Statement by H.E. Mr. Osman Saleh Mohammed Minister of Foreign Affairs of the State of Eritrea during United Nations High-level Dialogue on International Migration and Development, New York – 3-4 October 2013.
Excellencies and Distinguished delegates,
At the outset, I would like to congratulate you, Mr. President, for organizing this High-level Dialogue on International Migration and Development, and I wish to thank the Secretary-General also for his report.
My delegation associates itself with the statement delivered by Fiji on behalf of Group 77 and China.
Many of the global issues that we try to address at the United Nations have their own complexities and implications to the policies and actions that we would like to undertake. Equally, “International Migration and Development” is no less complex. I am convinced that this high level dialogue will allow us to duly assess the progress and challenges of international cooperation on migration and development.
Migration has always been part of human condition. Today, people’s movement affected and effected by faster and better communication and transportation systems have created a web of interdependence and interconnectedness rendering international migration a complex issue with overarching global policy implications. A world situation suffering from rising youth unemployment, unresolved conflicts, political and economic crisis, changing climatic conditions, global economic inequalities and political inducements are among the contributing factors to the current rapid mobility of people from many countries and regions.
International migration is a multidimensional reality of major relevance for the development of origin, transit and destination countries and we should not shy away from addressing it head on, so that it also becomes a positive force for the post-2015 MDGs. The linkage of Migration to development is dynamic and we should be able to address the challenges and opportunities that it presents. My delegation believes that building on its positive implications for countries of origin, transit and destination is a way forward. To do this, reliable statistical data on international migration is needed, including where possible on the contributions of migrants to development in both origin and destination countries.
International migration is not without its own problems or perils, as we heard this morning of the tragic and sad incident in Lampedusa (Italy). I wish to extend my condolences to the families of the victims. Many migrants are facing death, violence, horror, abuse, exploitation, and are becoming subjects of organ harvesting by organized criminal elements. Human trafficking ought to be combated in all its manifestations and we need to cooperate and build a common front by fully implementing the United Nations Global Plan of Action on Human Trafficking.
While the introduction and consolidation of coordinated policies for the safe, orderly and legal migration is vital in reducing the vulnerabilities of migrants, I wish to stress that it is important that irrespective of the status of the migrants, they need to be allowed to live in dignity and security and that their basic rights are respected, including issuance of residence and work would greatly benefit to the theme under discussion. Integration policies ought to be considered and reinforced. Involuntary or forced repatriation cannot be acceptable. Their right to voluntary return and reintegrate to their country of origin must also be respected without any interferences or impediments from any quarter.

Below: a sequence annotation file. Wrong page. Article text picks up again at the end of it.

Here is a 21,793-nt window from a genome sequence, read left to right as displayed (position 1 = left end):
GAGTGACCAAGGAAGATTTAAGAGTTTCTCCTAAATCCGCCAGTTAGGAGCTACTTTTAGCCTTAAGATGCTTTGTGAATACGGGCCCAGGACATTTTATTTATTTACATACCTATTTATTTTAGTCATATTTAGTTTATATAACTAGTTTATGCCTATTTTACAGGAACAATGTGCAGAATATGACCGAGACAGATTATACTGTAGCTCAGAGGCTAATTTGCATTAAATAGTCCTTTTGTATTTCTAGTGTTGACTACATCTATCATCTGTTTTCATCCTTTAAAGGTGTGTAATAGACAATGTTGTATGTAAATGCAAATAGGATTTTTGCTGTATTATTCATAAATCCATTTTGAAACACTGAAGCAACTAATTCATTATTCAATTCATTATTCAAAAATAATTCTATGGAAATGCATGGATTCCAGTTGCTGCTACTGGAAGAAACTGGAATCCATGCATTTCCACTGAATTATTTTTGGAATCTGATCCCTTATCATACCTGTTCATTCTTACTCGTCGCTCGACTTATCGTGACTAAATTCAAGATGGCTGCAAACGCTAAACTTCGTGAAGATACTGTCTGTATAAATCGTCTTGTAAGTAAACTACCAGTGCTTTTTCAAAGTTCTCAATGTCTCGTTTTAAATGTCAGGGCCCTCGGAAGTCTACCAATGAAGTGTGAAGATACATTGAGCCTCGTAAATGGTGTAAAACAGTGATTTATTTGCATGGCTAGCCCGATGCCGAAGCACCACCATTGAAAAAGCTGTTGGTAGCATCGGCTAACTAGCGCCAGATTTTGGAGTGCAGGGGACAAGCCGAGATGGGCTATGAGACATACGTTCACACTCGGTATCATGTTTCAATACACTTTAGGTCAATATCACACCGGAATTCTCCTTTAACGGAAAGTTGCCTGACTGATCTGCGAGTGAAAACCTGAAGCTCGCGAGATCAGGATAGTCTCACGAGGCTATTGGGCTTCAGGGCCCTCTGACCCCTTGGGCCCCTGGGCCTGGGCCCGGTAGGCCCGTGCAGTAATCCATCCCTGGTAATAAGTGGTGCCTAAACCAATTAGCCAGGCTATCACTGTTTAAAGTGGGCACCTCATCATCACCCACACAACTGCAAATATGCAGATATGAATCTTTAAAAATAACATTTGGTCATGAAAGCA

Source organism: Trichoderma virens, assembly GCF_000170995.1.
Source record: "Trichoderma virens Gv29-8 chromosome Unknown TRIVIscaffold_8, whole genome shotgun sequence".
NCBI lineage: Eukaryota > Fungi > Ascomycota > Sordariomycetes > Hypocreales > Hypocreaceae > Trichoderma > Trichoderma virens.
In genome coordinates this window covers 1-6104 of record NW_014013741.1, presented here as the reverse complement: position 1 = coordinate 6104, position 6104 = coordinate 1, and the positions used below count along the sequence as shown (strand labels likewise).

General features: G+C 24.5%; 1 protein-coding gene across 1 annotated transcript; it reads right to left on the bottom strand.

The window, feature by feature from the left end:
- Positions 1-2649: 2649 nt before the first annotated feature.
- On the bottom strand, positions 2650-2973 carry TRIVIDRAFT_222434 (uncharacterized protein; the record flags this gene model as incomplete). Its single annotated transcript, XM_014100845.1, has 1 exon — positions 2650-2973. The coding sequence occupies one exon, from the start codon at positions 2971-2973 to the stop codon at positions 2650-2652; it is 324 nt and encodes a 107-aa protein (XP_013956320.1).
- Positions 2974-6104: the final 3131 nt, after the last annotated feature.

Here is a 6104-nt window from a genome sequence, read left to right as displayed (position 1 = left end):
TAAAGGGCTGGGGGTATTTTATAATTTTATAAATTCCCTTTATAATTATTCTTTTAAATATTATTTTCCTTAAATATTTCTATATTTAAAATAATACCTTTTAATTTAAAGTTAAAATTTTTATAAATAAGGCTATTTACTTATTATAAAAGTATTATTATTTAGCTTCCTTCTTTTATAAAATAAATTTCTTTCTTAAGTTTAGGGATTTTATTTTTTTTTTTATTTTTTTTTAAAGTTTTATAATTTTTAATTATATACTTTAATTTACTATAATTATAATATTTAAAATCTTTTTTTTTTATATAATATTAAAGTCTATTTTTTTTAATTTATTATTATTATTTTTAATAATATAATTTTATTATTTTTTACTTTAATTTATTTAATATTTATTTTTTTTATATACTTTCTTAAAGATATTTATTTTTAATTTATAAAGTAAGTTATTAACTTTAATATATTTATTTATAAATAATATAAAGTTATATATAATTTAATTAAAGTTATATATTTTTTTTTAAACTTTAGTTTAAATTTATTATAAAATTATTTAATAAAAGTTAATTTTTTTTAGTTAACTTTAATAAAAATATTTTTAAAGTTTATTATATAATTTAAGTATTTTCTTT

As a commitment to the protection of Eritrean migrants from abuse, including xenophobia and racism, Eritrea has signed 7 out of the 8 core Conventions of the ILO. The 8th Convention is in process and the ILO Convention on Decent Work for Domestic Workers is already submitted for ratification to the competent body.
Eritrea has a relatively large Diaspora polulation. In 2007, a dedicated department has been established to Eritreans living overseas within the Ministry of Foreing Affairs in addition to the existing diplomatic structures within its Embassies and consular missions. The role and contribution of Eritreans abroad in the struggle for Independence has laid out the foundation for their active participation in the social, political, and economic development of the country. There has been a long history of changing the road map from brain drain to brain gain as several professional Eritreans in the Diaspora were involved in the movement for liberation. Eritreans in the Diaspora enjoy the rights of full citizenship, including the right for representation in the national assembly, own properties and open businesses. Eritreans in the Diaspora support their families through remittances and a significant number of them fulfill the 2% “Recovery and Rehabilitation Tax”, promulgated by the National Assembly in 1995. There are however, some campaigns in some countries that want to impede these contributions of Eritreans in Diaspora by politicizing it. Diaspora’s rights to contribute to poverty alleviation and to the overall sustainable development programs ought to be enhanced not impeded.
In conclusion, our major challenge is how best to consolidate and maximize the benefits of migration and mitigate its effects. Closer international cooperation aimed at enhancing the contribution to migrants in development is needed today more than any time before. I would like to express my delegation’s commitment to an effective and inclusive agenda on international migration that integrates development and that strengthens existing institutions and frameworks at all levels.
Thank You, Mr. President